A divorced husband has been ordered to pay his ex-wife’s legal costs. He had failed to persuade a family court to let him extend the due date of a sum of money he owed her.
The case concerned a consent order, or divorce settlement, agreed in December 2018. This required the husband to make a significant lump sum payment to his soon-to-be-former wife, with regular ‘periodical’ payments to be made in the meantime.
The payment was to be sourced from a mortgage on the husband’s home. The lump sum became due in June 2023 but the husband did not make the payment. After some back-and-forth correspondence, the former wife issued a claim for possession of the flat.
The husband then applied in court for a “variation of” (official change to) the due date for the payment. He later amended this application, seeking instead an extension on the due date by two years.
In October, a court ordered the husband to go ahead and surrender the flat to her, but he attempted to appeal this. The following month, his ex-wife applied to strike out his application. She argued that the court lacked jurisdiction and that the husband was attempting to undermine the possession order.
The husband’s application and the wife’s counter-application came before Simon Colton KC, sitting as a High Court Judge. He dismissed the husband’s application on the basis of precedent cases, explaining that granting it would go against a key principle of financial settlements:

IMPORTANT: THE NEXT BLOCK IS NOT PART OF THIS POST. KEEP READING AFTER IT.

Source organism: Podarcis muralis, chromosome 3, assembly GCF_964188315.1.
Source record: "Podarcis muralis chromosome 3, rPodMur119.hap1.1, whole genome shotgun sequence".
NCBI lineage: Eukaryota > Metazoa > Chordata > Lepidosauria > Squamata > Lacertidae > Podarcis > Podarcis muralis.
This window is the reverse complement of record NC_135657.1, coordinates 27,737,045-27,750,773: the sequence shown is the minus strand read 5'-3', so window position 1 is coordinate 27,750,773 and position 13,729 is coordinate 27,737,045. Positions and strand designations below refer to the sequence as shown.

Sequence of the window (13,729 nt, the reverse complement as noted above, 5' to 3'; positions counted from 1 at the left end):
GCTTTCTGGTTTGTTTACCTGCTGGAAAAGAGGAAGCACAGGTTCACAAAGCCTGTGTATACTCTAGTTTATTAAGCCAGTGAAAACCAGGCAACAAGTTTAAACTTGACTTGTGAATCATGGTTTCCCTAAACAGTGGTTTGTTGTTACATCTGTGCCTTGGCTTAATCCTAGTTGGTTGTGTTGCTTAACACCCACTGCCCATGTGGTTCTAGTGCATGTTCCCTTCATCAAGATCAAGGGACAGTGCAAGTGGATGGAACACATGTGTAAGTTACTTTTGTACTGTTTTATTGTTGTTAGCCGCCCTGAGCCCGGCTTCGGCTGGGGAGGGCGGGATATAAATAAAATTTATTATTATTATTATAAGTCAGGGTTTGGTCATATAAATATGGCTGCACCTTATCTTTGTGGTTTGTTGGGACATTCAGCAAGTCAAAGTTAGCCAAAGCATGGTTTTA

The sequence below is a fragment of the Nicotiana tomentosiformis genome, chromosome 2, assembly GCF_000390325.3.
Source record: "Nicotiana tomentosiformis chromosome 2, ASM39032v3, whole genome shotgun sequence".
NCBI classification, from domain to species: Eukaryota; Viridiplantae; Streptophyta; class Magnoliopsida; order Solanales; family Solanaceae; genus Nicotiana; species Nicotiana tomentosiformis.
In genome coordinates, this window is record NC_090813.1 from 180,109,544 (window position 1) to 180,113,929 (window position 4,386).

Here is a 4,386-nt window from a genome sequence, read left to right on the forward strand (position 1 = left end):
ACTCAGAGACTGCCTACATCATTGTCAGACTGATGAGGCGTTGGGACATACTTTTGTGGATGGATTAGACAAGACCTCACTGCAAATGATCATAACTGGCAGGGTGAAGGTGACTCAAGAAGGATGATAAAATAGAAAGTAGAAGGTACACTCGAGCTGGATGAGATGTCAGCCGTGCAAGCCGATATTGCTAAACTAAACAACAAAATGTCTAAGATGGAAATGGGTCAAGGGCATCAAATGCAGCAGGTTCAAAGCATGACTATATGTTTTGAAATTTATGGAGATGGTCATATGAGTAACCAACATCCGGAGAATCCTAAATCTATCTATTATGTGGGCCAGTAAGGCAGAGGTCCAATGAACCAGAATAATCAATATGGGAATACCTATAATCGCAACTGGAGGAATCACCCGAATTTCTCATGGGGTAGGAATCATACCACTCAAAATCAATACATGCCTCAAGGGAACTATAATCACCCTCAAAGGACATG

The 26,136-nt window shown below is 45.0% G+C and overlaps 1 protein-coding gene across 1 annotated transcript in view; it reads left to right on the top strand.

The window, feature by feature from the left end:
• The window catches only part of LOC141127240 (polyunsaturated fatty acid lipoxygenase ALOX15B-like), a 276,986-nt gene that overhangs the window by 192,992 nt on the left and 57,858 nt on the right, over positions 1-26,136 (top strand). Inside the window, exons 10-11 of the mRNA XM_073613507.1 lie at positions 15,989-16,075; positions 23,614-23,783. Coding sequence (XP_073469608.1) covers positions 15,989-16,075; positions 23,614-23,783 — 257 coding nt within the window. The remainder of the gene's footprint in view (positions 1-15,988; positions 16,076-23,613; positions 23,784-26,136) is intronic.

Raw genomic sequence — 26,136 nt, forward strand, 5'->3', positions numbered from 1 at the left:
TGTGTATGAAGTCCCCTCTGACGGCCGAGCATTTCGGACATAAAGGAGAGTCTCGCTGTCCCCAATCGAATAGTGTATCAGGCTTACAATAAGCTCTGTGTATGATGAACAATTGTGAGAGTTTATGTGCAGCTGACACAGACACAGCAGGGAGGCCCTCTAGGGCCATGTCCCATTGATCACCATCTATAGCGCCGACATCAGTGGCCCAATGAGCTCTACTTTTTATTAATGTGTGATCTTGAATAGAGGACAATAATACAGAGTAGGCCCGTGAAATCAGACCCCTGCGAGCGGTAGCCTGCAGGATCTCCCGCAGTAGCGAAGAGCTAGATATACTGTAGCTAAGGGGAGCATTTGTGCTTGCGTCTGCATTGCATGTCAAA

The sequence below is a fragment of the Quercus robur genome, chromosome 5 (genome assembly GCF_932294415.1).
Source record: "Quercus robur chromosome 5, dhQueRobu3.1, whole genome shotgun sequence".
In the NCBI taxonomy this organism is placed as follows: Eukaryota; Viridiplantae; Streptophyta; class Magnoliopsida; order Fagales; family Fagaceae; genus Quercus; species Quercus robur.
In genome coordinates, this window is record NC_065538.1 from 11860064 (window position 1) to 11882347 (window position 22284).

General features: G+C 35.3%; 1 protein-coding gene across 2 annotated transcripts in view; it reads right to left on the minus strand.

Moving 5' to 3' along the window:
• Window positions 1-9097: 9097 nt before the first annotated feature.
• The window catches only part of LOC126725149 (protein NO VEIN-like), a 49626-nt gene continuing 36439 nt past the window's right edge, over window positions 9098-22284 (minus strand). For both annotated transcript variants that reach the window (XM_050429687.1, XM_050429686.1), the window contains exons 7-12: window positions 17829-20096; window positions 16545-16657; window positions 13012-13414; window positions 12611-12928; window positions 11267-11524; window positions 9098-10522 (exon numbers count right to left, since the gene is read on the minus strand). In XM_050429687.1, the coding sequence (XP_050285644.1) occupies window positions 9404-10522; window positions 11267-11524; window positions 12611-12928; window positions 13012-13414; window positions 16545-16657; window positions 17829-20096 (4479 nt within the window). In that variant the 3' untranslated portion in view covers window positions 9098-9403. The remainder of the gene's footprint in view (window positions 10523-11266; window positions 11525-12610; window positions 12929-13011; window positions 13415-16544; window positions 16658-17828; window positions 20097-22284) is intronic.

“It is argued here that, in the context of a lump sum that was to be paid 4½ years after the [original consent] order, an extension of two years does not go to the heart of the order, and is therefore only “slight” or “modest” [and therefore within the jurisdiction of the courts] However, in my judgment, the order that is sought by the Husband goes beyond any “slight” or “modest” extension. A delay of two years is not “slight” or “modest“. To grant such a delay so undermines the principle of finality [in financial settlements], that it does go to the heart of the [original] order … the Variation Application, if successful, would significantly hinder the Wife’s ability to put the dispute behind her, both financially and emotionally.”
“The Husband argues that the Wife does not need the money, and so would not be prejudiced [disadvantaged] by an extension of time. However, in circumstances where the Husband will not himself be left impecunious, that seems to me to be beside the point. A lack of finality, at some ongoing legal and emotional cost, constitutes prejudice, whether or not the Wife has an immediate need for the money that is due to her…In considering the merits of the application, I also bear in mind that the Husband is in arrears on the periodical payments he owes, and has not paid any part – even a small part – of the Lump Sum, nearly five months after it fell due.”
The judgement is available here.